When looking to communicate the positive social impact of your organisation, it’s important to choose the right story to share. Here are a few examples of the types of stories that you could tell, and what to consider when telling these.
The Beneficiary Story
The Most Impactful
A beneficiary story is the most effective way to communicate your impact. There's is nothing more powerful than someone describing the way an organisation has changed or saved their life.
Ask the Question
From our experience, people who have been positively impacted by an organisation’s work are, more often than not, happy to be involved because they want to give something back.
Collaboration Is Key
Work with the participant to help them tell their story (rather than telling their story for them).
Beneficiaries have often experienced disadvantage and are vulnerable, so your usual approach may need to be adapted. You may need to work closely with case workers to ensure the experience for the beneficiary is a positive one. It’s also a good idea to work with a production company that has experience with people in vulnerable situations.
Archie was diagnosed with right nasal rhabdomyosarcoma, a rare cancer. His family stayed with Ronald McDonald House for over a year, while Archie received the treatment he needed.
The Staff Member Story
Branch Out From the CEO
The first port of call for a video is usually to roll out the CEO and other senior executives, however a perspective from a staff member or volunteer that is on the ground and close to the project can be more engaging.
Give Staff the Confidence to Go Off Script
It can be tempting to load up your staff with pages of talking points and key messages, but this can lead to a less engaging delivery and a missed opportunity to get some unique and authentic insights. Ask them a few questions and allow them to express their passion for what they do.
Often CEOs, founders, staff members and volunteers have an inspiring personal journey that led them to work for your organisation or champion a program. If they’re comfortable sharing, tap into their personal motivations to create a stronger emotional connection with the audience.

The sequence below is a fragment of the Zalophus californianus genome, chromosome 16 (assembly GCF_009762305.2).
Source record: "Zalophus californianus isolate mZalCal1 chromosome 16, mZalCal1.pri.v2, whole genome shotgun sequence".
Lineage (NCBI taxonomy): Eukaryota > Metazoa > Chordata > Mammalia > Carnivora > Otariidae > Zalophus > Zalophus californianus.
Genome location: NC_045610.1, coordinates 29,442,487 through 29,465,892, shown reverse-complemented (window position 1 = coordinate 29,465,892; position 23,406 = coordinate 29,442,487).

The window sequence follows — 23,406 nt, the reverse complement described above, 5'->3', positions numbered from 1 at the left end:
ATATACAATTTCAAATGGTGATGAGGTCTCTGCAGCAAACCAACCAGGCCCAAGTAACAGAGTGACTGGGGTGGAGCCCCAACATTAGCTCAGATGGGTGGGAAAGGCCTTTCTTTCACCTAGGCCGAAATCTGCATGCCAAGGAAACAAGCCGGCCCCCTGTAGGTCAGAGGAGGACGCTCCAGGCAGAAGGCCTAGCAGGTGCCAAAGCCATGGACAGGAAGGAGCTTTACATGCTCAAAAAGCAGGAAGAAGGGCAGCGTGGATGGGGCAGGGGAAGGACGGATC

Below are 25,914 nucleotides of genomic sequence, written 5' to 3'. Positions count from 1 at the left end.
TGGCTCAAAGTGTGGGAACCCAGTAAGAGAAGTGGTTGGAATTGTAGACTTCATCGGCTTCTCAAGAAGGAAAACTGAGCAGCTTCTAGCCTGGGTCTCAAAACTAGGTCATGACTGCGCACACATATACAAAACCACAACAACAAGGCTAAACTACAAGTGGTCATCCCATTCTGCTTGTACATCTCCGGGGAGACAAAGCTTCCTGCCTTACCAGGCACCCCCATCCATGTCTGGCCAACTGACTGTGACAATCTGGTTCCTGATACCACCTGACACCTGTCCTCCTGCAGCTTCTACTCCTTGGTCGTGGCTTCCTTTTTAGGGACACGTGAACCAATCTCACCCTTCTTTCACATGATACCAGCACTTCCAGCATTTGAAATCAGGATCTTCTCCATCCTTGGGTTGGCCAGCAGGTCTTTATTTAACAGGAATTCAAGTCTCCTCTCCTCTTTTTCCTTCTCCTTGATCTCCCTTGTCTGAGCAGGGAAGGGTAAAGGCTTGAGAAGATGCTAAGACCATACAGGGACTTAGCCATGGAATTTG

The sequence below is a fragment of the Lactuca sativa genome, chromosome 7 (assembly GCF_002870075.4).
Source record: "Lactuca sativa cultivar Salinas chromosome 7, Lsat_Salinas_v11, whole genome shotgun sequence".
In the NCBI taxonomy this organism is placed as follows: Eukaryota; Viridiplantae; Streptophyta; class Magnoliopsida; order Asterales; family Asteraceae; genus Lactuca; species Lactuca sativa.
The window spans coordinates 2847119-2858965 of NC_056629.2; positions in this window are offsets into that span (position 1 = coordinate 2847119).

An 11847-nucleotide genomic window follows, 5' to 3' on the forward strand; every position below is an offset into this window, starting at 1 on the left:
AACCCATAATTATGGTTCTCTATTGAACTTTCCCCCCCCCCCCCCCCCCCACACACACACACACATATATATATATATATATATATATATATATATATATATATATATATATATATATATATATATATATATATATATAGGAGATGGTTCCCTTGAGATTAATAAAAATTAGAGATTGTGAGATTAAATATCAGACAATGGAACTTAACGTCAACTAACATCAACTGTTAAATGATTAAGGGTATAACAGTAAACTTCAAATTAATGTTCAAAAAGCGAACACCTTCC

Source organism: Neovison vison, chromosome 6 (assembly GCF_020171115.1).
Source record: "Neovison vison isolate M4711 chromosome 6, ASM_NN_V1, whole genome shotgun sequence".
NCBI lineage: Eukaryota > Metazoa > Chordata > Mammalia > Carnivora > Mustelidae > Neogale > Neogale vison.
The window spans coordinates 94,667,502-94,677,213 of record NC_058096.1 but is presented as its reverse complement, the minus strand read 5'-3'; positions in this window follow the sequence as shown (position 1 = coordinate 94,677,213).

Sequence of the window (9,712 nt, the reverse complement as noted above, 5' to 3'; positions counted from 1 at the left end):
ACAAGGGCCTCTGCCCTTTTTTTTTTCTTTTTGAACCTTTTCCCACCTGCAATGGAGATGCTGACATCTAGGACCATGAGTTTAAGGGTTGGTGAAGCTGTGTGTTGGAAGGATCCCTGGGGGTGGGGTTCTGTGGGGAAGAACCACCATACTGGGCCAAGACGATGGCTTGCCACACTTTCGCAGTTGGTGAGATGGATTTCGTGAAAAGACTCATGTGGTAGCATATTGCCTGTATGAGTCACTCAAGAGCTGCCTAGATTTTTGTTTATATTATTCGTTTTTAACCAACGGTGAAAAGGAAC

Tim served in the Royal Australian Army for 14 years, exiting the army with acute injuries. An RSL Victoria Advocate helped him access the help he needed, and Tim now works as an Advocate himself.
The Supporter Or Stakeholder Story
Reflect Your Audience
Supporters and other stakeholders will respond positively to seeing themselves reflected in a video. This can empower them to take the same actions as the person sharing their story.
Third Party Endorsement
Having someone outside your organisation speak positively about you can come across as more believable and authentic.
A Way to Say Thanks
Asking a supporter or stakeholder to be involved in your video can be a great way to show how much you value their support and your ongoing partnership.
Betty started her journey with Guide Dogs Victoria as a volunteer walking the puppies. Before she died, she left a gift in her Will to ensure the wonderful work of the organisation would continue.
To increase engagement, we suggest telling more than one person’s story. Tell diverse stories of people with different gender, age, sexuality, and/or cultural and linguistic backgrounds, and from different parts of your organisation.
This could mean creating a series of videos or using a combination of people to bring a story together.
Want to learn more? Download our Guide to Storytelling for Social Impact to see how you can use storytelling to create awareness about your impact, engage your supporters and influence real social change.
If you are working to make the world a better place, we'd love to hear from you.